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Old 05-18-2006, 03:39 PM   #11
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Chef Jimmy, so what did you end up doing for Mother's Day?
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Old 05-18-2006, 04:49 PM   #12
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IC, It turned out pretty good, I flash seared the lobster tail, put it in the middle and then roasted the tenderloin. Cooked it mid rare and it was perfect, the lobster didn't over cook (my biggest fear) and every one enjoyed it. I did "steal" your advice about infusing truffle oil in the bearnaise (thanks for the idea, hate to steal, but i guess every idea starts somewhere) It really rocked, it brought everything together very nicely. I really liked the idea of the wellington style, but i have to figure out another way to do it if i do it for regular service, if it didn't all go out at once, i don't think it would have held well with all of the components. I used the claw meat to make a lobster and avocado salad on mesclun with citrus viniagrette (tangerine and lime) and even topped it with a thin slice of black truffle and it was a definate hit. I will make that again for sure. It would be great for a lunch, but were not open for lunch..oh well. Sous chef made a "pink peppercorn fume blanc" for lobster that night that was incredible (lobster stock for the lobsters, pink peppercorns and fume blanc wine with some other great seasonings and reduced it slightly. It was all in all a good day. Thanks for the truffle idea. P.S. I got some beautiful skate for the fish special tommorrow night. That should sell well
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Old 05-18-2006, 07:18 PM   #13
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Hey we all "steal" (I prefer the word "borrow") ideas from other chefs. I borrowed the idea from Harold on Top Chef about using the sunchokes to "cream" the spinach in. That never occured to me to use something like that.

Here's an idea for your surf 'n turf Wellington for ala carte service. You could make puff pastry tuiles or boats, then cook off the lobster, steak, mushrooms, etc. seperately, and plate it together at the end. You could even make puff pastry tops and place the top on the finished product, or off-set the top so that it's leaning on one side. Of course this would actually be more like Steak and Lobster en Croute, but it would have pretty much the same flavor as your Wellington and you wouldn't have to worry about the individual components as much.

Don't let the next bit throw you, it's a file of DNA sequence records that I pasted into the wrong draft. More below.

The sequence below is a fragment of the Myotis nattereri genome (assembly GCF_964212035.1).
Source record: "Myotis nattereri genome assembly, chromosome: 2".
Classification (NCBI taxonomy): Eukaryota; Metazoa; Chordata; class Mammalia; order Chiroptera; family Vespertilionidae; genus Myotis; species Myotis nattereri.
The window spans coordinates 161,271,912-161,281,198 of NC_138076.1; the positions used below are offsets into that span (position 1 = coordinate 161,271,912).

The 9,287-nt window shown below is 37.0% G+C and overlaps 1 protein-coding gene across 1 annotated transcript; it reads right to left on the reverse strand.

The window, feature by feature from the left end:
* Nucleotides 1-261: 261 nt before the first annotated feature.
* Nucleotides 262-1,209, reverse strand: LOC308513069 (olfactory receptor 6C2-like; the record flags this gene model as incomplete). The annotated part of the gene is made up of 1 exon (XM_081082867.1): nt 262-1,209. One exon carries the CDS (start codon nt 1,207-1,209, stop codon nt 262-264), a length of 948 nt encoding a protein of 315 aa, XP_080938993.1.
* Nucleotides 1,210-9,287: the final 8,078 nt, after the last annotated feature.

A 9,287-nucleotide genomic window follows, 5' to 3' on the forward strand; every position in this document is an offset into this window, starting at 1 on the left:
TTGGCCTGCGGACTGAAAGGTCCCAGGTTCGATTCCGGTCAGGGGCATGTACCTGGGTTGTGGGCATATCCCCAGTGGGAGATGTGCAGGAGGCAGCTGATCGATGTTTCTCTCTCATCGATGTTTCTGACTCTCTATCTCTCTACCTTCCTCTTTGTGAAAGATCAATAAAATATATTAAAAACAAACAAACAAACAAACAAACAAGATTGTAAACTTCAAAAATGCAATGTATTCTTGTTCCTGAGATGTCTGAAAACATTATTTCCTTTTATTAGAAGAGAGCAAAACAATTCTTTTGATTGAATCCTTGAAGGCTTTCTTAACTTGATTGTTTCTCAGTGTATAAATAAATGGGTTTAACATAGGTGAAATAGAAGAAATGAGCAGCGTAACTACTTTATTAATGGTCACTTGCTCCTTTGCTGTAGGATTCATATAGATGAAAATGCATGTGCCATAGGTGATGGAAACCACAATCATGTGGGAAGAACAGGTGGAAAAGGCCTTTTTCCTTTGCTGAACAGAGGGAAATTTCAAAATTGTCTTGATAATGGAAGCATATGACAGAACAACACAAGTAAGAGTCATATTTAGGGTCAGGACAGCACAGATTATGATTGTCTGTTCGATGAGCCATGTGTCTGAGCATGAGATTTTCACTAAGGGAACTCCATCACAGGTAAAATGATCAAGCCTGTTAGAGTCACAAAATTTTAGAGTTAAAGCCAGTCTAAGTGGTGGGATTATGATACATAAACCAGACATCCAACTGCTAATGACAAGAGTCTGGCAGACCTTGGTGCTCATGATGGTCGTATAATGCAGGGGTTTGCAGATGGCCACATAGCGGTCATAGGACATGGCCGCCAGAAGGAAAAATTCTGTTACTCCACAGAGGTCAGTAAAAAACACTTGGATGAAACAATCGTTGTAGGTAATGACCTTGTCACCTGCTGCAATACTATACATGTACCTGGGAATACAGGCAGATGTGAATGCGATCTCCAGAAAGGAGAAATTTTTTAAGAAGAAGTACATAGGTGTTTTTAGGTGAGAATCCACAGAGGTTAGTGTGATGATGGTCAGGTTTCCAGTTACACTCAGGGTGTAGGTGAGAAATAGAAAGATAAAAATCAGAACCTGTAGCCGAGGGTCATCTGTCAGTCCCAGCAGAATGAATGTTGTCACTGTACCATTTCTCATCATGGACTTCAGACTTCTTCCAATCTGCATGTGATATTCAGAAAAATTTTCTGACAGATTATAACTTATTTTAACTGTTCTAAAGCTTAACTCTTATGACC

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Old 05-19-2006, 09:00 AM   #14
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I was thinking about making it "en croute" just wrap a fillet, but then it would be hard to incorporate the lobster, but tuilles would be nice, i make almond laced tuilles to serve ice cream and berries in they are a very nice presentation. Tuilles (for the people who don't know, are cups mady by lapping pastry, thin cookie ect... over a cup in the oven so the sides fall down and make a little cup....for the most part) filled with the itens, would be like a deconstructed wellington, maybe i could leave the mushrooms a little larger than the normal tiny duxells size. I really liked the bearnaise though, i would like to use that idea again. I love to cook fish, but as far as the sauces, i keep them very simple as to not overpower the fish. After all, thats why i pay so much for the best, it doesn't need to be heavily sauced. The fish needs to speak. For instance, i have some skate and will probable just do a buerre noisete (hazelnut, or brown butter) or maybe an orange butter, something simple that compliments the fish in a light manner.
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Old 05-19-2006, 03:44 PM   #15
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With fish and seafood, I guess I'm more of a "push the envelope" type in regards to sauce and seasonings. But even if I might have a ton of different flavors on the plate, the flavor of the fish doesn't get lost. Certain things though I'll keep simple. Skate would be one of those things, but I don't really work with skate very often, if at all.
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Old 05-19-2006, 03:54 PM   #16
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I really envy the asian flavors you use, i really wish i could, but it doesn't fit into my restaurants style (french) I think it is great that you get to use the ingredients but with classic fusion style. If i do private parties or cater or something of that nature, i get wild myself. I love to do totally unothadox things. sometimes they are great, sometimes not as good. If I cook somewhere else i am definately going to look for a place like yours. I love fusion cooking. I have noticed the pics and recipes you post and have really been experimenting with different cuisines on the side. I got on a Carribbean kick for a while and it was fun. I love making sauces, I remember being a saucier at another restaurant with no restraints.
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Old 05-19-2006, 04:06 PM   #17
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I think most of us in the industry have worked in places where menu constraints have hindered our cooking strengths, creativity, etc. I worked in a steakhouse where we did not have any ginger in the entire restaurant. Probably 1/4th of my Asian and/or fusion dishes have ginger in them in some capacity.
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